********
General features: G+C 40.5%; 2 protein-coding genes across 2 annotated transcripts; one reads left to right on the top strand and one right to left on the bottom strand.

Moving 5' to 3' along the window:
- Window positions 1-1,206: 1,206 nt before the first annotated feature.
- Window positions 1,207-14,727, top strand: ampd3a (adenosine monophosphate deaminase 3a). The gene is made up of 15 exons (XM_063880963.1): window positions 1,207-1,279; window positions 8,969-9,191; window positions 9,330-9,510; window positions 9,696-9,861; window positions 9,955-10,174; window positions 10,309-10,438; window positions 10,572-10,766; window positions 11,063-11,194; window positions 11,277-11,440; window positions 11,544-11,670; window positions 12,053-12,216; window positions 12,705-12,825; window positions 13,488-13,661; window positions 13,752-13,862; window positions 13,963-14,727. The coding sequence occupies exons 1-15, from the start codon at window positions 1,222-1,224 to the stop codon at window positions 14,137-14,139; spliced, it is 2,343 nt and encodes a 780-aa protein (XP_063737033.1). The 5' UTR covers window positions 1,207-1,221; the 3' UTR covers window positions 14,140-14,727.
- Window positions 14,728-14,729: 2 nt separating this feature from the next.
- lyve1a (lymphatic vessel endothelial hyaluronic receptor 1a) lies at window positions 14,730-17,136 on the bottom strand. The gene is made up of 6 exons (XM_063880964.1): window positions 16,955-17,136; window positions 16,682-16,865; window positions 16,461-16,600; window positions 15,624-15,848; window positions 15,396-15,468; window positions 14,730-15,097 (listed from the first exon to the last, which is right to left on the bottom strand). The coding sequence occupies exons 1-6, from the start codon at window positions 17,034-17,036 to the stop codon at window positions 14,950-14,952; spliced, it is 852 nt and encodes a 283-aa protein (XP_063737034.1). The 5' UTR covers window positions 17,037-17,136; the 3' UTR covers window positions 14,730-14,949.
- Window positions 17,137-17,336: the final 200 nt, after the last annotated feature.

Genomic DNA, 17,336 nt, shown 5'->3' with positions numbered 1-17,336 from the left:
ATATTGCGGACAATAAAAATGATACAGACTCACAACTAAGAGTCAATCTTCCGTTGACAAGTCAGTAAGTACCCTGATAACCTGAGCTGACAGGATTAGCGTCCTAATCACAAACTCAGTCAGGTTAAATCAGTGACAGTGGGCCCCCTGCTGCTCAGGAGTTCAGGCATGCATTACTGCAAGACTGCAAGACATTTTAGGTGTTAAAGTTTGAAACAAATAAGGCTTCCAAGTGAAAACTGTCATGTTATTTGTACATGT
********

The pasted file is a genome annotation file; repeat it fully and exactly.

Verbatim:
General features: G+C 40.5%; 2 protein-coding genes across 2 annotated transcripts; one reads left to right on the top strand and one right to left on the bottom strand.

Moving 5' to 3' along the window:
- Window positions 1-1,206: 1,206 nt before the first annotated feature.
- Window positions 1,207-14,727, top strand: ampd3a (adenosine monophosphate deaminase 3a). The gene is made up of 15 exons (XM_063880963.1): window positions 1,207-1,279; window positions 8,969-9,191; window positions 9,330-9,510; window positions 9,696-9,861; window positions 9,955-10,174; window positions 10,309-10,438; window positions 10,572-10,766; window positions 11,063-11,194; window positions 11,277-11,440; window positions 11,544-11,670; window positions 12,053-12,216; window positions 12,705-12,825; window positions 13,488-13,661; window positions 13,752-13,862; window positions 13,963-14,727. The coding sequence occupies exons 1-15, from the start codon at window positions 1,222-1,224 to the stop codon at window positions 14,137-14,139; spliced, it is 2,343 nt and encodes a 780-aa protein (XP_063737033.1). The 5' UTR covers window positions 1,207-1,221; the 3' UTR covers window positions 14,140-14,727.
- Window positions 14,728-14,729: 2 nt separating this feature from the next.
- lyve1a (lymphatic vessel endothelial hyaluronic receptor 1a) lies at window positions 14,730-17,136 on the bottom strand. The gene is made up of 6 exons (XM_063880964.1): window positions 16,955-17,136; window positions 16,682-16,865; window positions 16,461-16,600; window positions 15,624-15,848; window positions 15,396-15,468; window positions 14,730-15,097 (listed from the first exon to the last, which is right to left on the bottom strand). The coding sequence occupies exons 1-6, from the start codon at window positions 17,034-17,036 to the stop codon at window positions 14,950-14,952; spliced, it is 852 nt and encodes a 283-aa protein (XP_063737034.1). The 5' UTR covers window positions 17,037-17,136; the 3' UTR covers window positions 14,730-14,949.
- Window positions 17,137-17,336: the final 200 nt, after the last annotated feature.

Genomic DNA, 17,336 nt, shown 5'->3' with positions numbered 1-17,336 from the left:
ATATTGCGGACAATAAAAATGATACAGACTCACAACTAAGAGTCAATCTTCCGTTGACAAGTCAGTAAGTACCCTGATAACCTGAGCTGACAGGATTAGCGTCCTAATCACAAACTCAGTCAGGTTAAATCAGTGACAGTGGGCCCCCTGCTGCTCAGGAGTTCAGGCATGCATTACTGCAAGACTGCAAGACATTTTAGGTGTTAAAGTTTGAAACAAATAAGGCTTCCAAGTGAAAACTGTCATGTTATTTGTACATGT